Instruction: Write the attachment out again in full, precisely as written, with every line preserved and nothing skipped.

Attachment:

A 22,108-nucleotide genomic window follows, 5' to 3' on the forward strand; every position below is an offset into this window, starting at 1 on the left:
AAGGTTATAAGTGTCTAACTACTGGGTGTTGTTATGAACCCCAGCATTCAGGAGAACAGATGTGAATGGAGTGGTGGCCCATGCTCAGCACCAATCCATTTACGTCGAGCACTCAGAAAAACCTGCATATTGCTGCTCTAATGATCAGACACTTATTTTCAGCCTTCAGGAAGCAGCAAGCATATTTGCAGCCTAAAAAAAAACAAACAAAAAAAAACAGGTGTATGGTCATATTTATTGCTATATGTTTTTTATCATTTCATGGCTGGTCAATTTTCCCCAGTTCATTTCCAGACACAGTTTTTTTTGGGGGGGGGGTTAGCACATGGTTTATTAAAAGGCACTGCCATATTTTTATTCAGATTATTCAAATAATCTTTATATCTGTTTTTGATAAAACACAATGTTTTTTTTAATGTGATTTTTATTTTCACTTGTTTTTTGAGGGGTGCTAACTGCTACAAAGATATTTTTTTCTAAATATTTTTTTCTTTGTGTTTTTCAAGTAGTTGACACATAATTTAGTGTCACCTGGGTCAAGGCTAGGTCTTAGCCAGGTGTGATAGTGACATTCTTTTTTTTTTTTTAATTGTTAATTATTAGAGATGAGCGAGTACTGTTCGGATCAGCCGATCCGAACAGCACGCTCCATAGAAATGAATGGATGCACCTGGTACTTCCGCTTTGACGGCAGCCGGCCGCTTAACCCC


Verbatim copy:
A 22,108-nucleotide genomic window follows, 5' to 3' on the forward strand; every position below is an offset into this window, starting at 1 on the left:
AAGGTTATAAGTGTCTAACTACTGGGTGTTGTTATGAACCCCAGCATTCAGGAGAACAGATGTGAATGGAGTGGTGGCCCATGCTCAGCACCAATCCATTTACGTCGAGCACTCAGAAAAACCTGCATATTGCTGCTCTAATGATCAGACACTTATTTTCAGCCTTCAGGAAGCAGCAAGCATATTTGCAGCCTAAAAAAAAACAAACAAAAAAAAACAGGTGTATGGTCATATTTATTGCTATATGTTTTTTATCATTTCATGGCTGGTCAATTTTCCCCAGTTCATTTCCAGACACAGTTTTTTTTGGGGGGGGGGTTAGCACATGGTTTATTAAAAGGCACTGCCATATTTTTATTCAGATTATTCAAATAATCTTTATATCTGTTTTTGATAAAACACAATGTTTTTTTTAATGTGATTTTTATTTTCACTTGTTTTTTGAGGGGTGCTAACTGCTACAAAGATATTTTTTTCTAAATATTTTTTTCTTTGTGTTTTTCAAGTAGTTGACACATAATTTAGTGTCACCTGGGTCAAGGCTAGGTCTTAGCCAGGTGTGATAGTGACATTCTTTTTTTTTTTTTAATTGTTAATTATTAGAGATGAGCGAGTACTGTTCGGATCAGCCGATCCGAACAGCACGCTCCATAGAAATGAATGGATGCACCTGGTACTTCCGCTTTGACGGCAGCCGGCCGCTTAACCCC